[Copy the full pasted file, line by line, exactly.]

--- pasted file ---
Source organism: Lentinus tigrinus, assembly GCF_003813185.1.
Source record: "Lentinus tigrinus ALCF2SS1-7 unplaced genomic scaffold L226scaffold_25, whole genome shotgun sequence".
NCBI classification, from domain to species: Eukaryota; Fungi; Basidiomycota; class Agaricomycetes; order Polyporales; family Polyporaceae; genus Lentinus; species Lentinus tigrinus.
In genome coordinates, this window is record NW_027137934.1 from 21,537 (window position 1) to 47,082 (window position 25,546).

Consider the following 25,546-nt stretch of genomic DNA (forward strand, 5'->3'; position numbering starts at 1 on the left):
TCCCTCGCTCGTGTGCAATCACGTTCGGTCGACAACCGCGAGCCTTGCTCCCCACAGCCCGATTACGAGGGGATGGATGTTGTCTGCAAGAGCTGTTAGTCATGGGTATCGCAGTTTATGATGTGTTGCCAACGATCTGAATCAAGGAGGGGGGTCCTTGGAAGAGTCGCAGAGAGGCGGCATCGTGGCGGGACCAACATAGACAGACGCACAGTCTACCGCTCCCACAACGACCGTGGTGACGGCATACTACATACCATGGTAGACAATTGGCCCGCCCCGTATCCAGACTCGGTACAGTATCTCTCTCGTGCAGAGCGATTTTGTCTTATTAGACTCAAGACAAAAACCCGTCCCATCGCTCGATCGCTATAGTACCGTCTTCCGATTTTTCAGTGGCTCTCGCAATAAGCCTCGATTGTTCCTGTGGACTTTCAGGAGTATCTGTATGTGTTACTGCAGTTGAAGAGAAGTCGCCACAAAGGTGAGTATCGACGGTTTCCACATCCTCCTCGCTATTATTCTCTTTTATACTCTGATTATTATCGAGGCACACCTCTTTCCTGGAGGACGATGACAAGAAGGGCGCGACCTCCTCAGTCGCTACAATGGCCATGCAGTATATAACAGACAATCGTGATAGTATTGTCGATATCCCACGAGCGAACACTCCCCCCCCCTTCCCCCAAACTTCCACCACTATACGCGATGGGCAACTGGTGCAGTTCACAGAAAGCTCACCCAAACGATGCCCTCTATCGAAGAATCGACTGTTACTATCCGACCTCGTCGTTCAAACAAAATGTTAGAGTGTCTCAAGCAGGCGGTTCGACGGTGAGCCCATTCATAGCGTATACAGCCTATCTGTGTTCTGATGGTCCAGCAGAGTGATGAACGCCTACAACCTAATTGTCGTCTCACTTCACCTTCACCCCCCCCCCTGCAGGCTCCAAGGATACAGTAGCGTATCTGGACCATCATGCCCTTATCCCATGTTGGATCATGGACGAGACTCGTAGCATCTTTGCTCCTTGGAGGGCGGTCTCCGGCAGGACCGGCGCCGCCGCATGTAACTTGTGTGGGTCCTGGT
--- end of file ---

Source organism: Lentinus tigrinus, assembly GCF_003813185.1.
Source record: "Lentinus tigrinus ALCF2SS1-7 unplaced genomic scaffold L226scaffold_25, whole genome shotgun sequence".
NCBI classification, from domain to species: Eukaryota; Fungi; Basidiomycota; class Agaricomycetes; order Polyporales; family Polyporaceae; genus Lentinus; species Lentinus tigrinus.
In genome coordinates, this window is record NW_027137934.1 from 21,537 (window position 1) to 47,082 (window position 25,546).

Consider the following 25,546-nt stretch of genomic DNA (forward strand, 5'->3'; position numbering starts at 1 on the left):
TCCCTCGCTCGTGTGCAATCACGTTCGGTCGACAACCGCGAGCCTTGCTCCCCACAGCCCGATTACGAGGGGATGGATGTTGTCTGCAAGAGCTGTTAGTCATGGGTATCGCAGTTTATGATGTGTTGCCAACGATCTGAATCAAGGAGGGGGGTCCTTGGAAGAGTCGCAGAGAGGCGGCATCGTGGCGGGACCAACATAGACAGACGCACAGTCTACCGCTCCCACAACGACCGTGGTGACGGCATACTACATACCATGGTAGACAATTGGCCCGCCCCGTATCCAGACTCGGTACAGTATCTCTCTCGTGCAGAGCGATTTTGTCTTATTAGACTCAAGACAAAAACCCGTCCCATCGCTCGATCGCTATAGTACCGTCTTCCGATTTTTCAGTGGCTCTCGCAATAAGCCTCGATTGTTCCTGTGGACTTTCAGGAGTATCTGTATGTGTTACTGCAGTTGAAGAGAAGTCGCCACAAAGGTGAGTATCGACGGTTTCCACATCCTCCTCGCTATTATTCTCTTTTATACTCTGATTATTATCGAGGCACACCTCTTTCCTGGAGGACGATGACAAGAAGGGCGCGACCTCCTCAGTCGCTACAATGGCCATGCAGTATATAACAGACAATCGTGATAGTATTGTCGATATCCCACGAGCGAACACTCCCCCCCCCTTCCCCCAAACTTCCACCACTATACGCGATGGGCAACTGGTGCAGTTCACAGAAAGCTCACCCAAACGATGCCCTCTATCGAAGAATCGACTGTTACTATCCGACCTCGTCGTTCAAACAAAATGTTAGAGTGTCTCAAGCAGGCGGTTCGACGGTGAGCCCATTCATAGCGTATACAGCCTATCTGTGTTCTGATGGTCCAGCAGAGTGATGAACGCCTACAACCTAATTGTCGTCTCACTTCACCTTCACCCCCCCCCCTGCAGGCTCCAAGGATACAGTAGCGTATCTGGACCATCATGCCCTTATCCCATGTTGGATCATGGACGAGACTCGTAGCATCTTTGCTCCTTGGAGGGCGGTCTCCGGCAGGACCGGCGCCGCCGCATGTAACTTGTGTGGGTCCTGGT